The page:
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MOHS Scale

Hey, friends! Today I wanted to tell you a little bit about the MOHS scale of hardness, a tool in geology and gemology for measuring the hardness of minerals. Before I start, though, credit where credit is due: Meg helped me a bit with the details. =P She really is a good research assistant. (You should probably just assume she helps me with everything now, lol)

This scale ranks minerals based on their ability to scratch softer substances or be scratched by harder substances. The MOHS scale ranges from 1 to 10, with 1 being the softest (talc) and 10 the hardest (diamond). Each mineral on the scale can scratch those below it and be scratched by those above it.

When identifying minerals, a simple scratch test using common objects can help determine where a mineral falls on the MOHS scale. For instance, a fingernail (hardness 2.5) can scratch gypsum (hardness 2) but not calcite (hardness 3).

This scale has a few uses. One is that it can help you identify a crystal. Not sure if this is a piece of quartz or an especially clear bit of selenite? Try scratching it with your fingernail. If it doesn't scratch, it's harder than a 2.5 like selenite.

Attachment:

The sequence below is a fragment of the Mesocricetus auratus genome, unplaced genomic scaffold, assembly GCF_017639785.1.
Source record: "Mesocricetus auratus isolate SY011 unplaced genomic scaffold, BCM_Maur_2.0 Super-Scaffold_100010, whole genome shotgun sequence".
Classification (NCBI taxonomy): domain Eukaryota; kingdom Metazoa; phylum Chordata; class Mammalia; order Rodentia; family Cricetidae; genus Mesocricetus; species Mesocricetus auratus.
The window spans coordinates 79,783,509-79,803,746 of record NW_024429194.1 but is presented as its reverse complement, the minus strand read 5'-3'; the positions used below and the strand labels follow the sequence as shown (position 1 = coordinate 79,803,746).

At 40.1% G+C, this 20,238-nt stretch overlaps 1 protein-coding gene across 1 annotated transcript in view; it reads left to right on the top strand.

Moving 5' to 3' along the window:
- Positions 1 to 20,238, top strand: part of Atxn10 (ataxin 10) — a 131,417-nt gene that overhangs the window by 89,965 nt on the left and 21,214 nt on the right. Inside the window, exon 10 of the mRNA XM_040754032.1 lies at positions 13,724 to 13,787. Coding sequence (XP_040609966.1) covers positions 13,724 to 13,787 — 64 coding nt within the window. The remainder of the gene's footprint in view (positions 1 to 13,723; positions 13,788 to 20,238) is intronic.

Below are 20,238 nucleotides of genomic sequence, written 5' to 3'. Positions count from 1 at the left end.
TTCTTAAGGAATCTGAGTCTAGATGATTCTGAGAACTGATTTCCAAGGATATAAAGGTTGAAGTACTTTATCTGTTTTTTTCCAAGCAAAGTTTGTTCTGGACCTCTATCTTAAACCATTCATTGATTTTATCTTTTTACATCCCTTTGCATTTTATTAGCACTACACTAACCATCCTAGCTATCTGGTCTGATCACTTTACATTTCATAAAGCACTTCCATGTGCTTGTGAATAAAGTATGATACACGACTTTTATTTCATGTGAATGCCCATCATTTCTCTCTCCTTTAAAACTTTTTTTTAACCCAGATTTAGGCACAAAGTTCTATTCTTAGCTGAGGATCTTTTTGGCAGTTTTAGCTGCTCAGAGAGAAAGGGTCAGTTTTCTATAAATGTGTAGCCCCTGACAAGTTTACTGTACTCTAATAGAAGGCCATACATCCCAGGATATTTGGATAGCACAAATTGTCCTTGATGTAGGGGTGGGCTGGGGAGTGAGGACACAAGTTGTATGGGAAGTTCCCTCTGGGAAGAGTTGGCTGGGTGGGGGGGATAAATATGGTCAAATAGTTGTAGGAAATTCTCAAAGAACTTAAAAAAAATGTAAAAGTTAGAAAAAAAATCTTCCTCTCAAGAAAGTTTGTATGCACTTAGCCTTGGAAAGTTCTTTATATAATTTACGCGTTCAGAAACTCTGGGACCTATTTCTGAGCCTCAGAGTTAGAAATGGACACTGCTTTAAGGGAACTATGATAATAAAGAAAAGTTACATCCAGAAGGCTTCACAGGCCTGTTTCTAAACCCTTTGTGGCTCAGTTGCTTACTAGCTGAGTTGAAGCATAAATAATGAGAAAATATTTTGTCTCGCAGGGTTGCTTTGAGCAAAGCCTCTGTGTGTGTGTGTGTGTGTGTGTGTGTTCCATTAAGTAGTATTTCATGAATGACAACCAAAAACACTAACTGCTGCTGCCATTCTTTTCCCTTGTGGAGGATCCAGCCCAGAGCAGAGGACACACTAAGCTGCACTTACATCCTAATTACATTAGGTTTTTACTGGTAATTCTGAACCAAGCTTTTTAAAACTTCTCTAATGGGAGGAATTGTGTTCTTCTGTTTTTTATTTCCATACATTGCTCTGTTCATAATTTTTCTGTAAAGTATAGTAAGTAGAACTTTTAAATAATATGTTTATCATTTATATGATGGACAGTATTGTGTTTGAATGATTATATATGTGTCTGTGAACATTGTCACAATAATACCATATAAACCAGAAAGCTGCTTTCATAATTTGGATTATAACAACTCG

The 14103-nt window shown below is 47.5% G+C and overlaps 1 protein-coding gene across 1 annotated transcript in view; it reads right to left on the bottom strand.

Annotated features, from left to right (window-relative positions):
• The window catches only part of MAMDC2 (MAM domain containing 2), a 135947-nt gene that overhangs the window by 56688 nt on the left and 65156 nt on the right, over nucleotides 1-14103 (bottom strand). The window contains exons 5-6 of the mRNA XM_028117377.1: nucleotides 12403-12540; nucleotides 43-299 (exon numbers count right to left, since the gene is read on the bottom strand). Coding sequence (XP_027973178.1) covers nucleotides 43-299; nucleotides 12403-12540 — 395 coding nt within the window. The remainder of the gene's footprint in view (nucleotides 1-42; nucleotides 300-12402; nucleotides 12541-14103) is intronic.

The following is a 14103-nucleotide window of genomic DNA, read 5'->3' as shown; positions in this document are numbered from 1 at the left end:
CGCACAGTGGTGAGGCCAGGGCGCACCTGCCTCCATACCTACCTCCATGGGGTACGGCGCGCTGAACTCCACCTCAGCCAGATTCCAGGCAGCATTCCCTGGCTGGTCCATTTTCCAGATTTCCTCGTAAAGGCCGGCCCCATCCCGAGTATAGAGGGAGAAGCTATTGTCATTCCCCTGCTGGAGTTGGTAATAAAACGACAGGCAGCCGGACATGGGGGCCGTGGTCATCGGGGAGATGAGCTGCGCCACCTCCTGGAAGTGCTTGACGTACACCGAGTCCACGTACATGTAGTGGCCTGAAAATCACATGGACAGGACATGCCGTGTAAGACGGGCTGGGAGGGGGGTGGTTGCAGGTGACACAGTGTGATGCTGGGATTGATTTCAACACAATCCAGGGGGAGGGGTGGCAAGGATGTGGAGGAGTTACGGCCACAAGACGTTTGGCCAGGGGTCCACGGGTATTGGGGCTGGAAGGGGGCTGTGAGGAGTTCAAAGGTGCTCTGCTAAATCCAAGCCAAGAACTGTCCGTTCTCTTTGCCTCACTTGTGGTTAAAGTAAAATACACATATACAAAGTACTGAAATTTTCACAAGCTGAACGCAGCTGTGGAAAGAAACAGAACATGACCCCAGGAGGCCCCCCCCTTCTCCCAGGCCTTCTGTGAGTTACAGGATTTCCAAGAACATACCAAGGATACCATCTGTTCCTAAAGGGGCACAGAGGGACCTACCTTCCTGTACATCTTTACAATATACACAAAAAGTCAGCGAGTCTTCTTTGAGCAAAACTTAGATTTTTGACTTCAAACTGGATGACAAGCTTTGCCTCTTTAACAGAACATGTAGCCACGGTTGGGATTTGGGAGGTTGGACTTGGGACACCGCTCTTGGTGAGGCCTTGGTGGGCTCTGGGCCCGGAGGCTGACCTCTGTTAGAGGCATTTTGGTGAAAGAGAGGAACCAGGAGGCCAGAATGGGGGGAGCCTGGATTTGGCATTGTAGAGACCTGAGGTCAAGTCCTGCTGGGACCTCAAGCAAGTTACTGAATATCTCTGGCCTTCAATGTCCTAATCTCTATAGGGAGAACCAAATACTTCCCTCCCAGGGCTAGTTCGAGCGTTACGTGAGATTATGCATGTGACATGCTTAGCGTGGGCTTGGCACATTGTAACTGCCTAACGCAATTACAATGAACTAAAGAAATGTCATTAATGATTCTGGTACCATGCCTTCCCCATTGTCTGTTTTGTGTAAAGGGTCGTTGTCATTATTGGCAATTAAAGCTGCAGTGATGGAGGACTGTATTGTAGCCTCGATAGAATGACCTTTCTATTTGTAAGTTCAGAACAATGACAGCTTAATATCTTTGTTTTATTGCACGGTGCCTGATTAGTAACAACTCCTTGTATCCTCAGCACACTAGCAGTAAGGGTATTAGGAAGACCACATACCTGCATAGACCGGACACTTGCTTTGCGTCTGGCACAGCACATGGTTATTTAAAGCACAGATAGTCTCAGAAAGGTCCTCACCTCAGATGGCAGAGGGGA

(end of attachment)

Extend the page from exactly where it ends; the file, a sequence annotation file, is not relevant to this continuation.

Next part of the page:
This scale can also help you figure out how to care for your crystals. If a crystal is on the softer side, you'll want to keep it away from salt. Anything lower than a 6 should be cleaned with nothing more harsh than a mild soap and water. If you want to make or purchase jewelry, knowing the hardness of certain stones can help you decide which one would be best to use for various purposes. For example, a soft crystal like selenite might be inconvenient in a ring, since the likelihood of being scratched would be higher than on something like a necklace. You should try to store your crystals with others of the same hardness so that you don't have to worry about them getting scratched.

Some minerals and their hardness levels

10 - Diamond

This scale can be very handy, as I'm sure you can imagine. If something has a hardness of 7, like quartz, it can be cleaned with soapy water and a soft brush. It's a fairly resistant little stone, but try to avoid dropping it on hard surfaces. Something with a hardness of 2, like selenite, should be cleaned with a soft, damp cloth rather than soaked in water, as soaking could cause scratches and slight dissolution. Store it in padding or wrap it in a soft cloth to avoid damage.

That's all I've got for you today. I hope this is helpful!

Stay safe!

- me (and Meg)

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